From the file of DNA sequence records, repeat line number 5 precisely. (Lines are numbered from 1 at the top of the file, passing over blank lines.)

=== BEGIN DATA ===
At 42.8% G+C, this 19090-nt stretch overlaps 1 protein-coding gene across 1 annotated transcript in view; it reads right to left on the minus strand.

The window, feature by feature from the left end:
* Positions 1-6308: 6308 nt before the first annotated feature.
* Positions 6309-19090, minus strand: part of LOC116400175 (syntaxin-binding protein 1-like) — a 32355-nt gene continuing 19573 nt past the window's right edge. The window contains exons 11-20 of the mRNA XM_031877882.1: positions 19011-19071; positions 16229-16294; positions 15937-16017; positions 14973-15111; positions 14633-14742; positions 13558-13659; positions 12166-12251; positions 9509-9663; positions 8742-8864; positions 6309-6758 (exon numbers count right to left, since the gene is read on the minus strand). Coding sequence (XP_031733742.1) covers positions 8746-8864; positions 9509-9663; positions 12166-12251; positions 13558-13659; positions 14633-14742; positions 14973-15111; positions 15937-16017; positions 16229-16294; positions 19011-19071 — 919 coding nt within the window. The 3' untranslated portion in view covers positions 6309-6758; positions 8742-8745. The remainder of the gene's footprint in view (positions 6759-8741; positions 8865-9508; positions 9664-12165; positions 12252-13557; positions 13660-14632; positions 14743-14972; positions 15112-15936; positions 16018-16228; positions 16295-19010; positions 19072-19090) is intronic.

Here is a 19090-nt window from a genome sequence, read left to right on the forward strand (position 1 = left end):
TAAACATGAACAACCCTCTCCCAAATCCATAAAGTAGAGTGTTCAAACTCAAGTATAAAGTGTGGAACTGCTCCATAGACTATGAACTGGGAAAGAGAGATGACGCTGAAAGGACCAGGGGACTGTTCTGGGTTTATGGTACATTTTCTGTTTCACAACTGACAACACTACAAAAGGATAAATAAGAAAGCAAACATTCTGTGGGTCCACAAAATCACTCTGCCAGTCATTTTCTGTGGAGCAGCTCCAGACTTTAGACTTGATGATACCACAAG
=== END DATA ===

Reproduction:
Here is a 19090-nt window from a genome sequence, read left to right on the forward strand (position 1 = left end):